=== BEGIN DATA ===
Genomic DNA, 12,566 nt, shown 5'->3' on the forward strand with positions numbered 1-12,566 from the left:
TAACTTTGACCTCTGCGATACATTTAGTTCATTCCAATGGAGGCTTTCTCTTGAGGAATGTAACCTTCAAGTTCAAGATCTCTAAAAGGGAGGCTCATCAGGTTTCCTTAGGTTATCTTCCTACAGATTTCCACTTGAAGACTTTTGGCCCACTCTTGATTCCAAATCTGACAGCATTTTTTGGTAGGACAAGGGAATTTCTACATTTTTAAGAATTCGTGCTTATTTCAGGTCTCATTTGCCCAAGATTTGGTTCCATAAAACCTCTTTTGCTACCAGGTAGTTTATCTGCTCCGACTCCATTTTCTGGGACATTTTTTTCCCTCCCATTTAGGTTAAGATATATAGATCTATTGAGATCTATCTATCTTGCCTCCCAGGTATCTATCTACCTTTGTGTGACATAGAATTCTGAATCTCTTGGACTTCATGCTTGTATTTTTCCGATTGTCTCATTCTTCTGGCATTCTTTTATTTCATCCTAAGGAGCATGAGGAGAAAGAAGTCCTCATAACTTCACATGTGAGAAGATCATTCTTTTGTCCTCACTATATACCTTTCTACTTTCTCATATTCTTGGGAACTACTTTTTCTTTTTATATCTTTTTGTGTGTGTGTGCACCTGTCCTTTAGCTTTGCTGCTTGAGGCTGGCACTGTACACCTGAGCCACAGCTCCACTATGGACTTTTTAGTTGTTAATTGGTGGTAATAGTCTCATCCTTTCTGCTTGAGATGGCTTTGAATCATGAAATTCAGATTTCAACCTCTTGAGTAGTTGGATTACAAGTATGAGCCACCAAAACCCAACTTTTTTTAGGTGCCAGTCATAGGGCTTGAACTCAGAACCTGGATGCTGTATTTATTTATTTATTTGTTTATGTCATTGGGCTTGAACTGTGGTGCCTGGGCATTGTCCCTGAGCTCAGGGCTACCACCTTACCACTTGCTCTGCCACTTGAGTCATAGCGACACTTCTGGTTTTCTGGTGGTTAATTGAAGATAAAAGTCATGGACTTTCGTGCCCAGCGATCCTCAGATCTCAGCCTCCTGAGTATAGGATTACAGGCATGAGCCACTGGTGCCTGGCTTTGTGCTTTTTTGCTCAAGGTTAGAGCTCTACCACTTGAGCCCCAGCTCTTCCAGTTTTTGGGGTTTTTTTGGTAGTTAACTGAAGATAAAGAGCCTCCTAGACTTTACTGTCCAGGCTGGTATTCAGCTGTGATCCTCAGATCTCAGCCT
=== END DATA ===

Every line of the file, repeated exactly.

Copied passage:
Genomic DNA, 12,566 nt, shown 5'->3' on the forward strand with positions numbered 1-12,566 from the left:
TAACTTTGACCTCTGCGATACATTTAGTTCATTCCAATGGAGGCTTTCTCTTGAGGAATGTAACCTTCAAGTTCAAGATCTCTAAAAGGGAGGCTCATCAGGTTTCCTTAGGTTATCTTCCTACAGATTTCCACTTGAAGACTTTTGGCCCACTCTTGATTCCAAATCTGACAGCATTTTTTGGTAGGACAAGGGAATTTCTACATTTTTAAGAATTCGTGCTTATTTCAGGTCTCATTTGCCCAAGATTTGGTTCCATAAAACCTCTTTTGCTACCAGGTAGTTTATCTGCTCCGACTCCATTTTCTGGGACATTTTTTTCCCTCCCATTTAGGTTAAGATATATAGATCTATTGAGATCTATCTATCTTGCCTCCCAGGTATCTATCTACCTTTGTGTGACATAGAATTCTGAATCTCTTGGACTTCATGCTTGTATTTTTCCGATTGTCTCATTCTTCTGGCATTCTTTTATTTCATCCTAAGGAGCATGAGGAGAAAGAAGTCCTCATAACTTCACATGTGAGAAGATCATTCTTTTGTCCTCACTATATACCTTTCTACTTTCTCATATTCTTGGGAACTACTTTTTCTTTTTATATCTTTTTGTGTGTGTGTGCACCTGTCCTTTAGCTTTGCTGCTTGAGGCTGGCACTGTACACCTGAGCCACAGCTCCACTATGGACTTTTTAGTTGTTAATTGGTGGTAATAGTCTCATCCTTTCTGCTTGAGATGGCTTTGAATCATGAAATTCAGATTTCAACCTCTTGAGTAGTTGGATTACAAGTATGAGCCACCAAAACCCAACTTTTTTTAGGTGCCAGTCATAGGGCTTGAACTCAGAACCTGGATGCTGTATTTATTTATTTATTTGTTTATGTCATTGGGCTTGAACTGTGGTGCCTGGGCATTGTCCCTGAGCTCAGGGCTACCACCTTACCACTTGCTCTGCCACTTGAGTCATAGCGACACTTCTGGTTTTCTGGTGGTTAATTGAAGATAAAAGTCATGGACTTTCGTGCCCAGCGATCCTCAGATCTCAGCCTCCTGAGTATAGGATTACAGGCATGAGCCACTGGTGCCTGGCTTTGTGCTTTTTTGCTCAAGGTTAGAGCTCTACCACTTGAGCCCCAGCTCTTCCAGTTTTTGGGGTTTTTTTGGTAGTTAACTGAAGATAAAGAGCCTCCTAGACTTTACTGTCCAGGCTGGTATTCAGCTGTGATCCTCAGATCTCAGCCT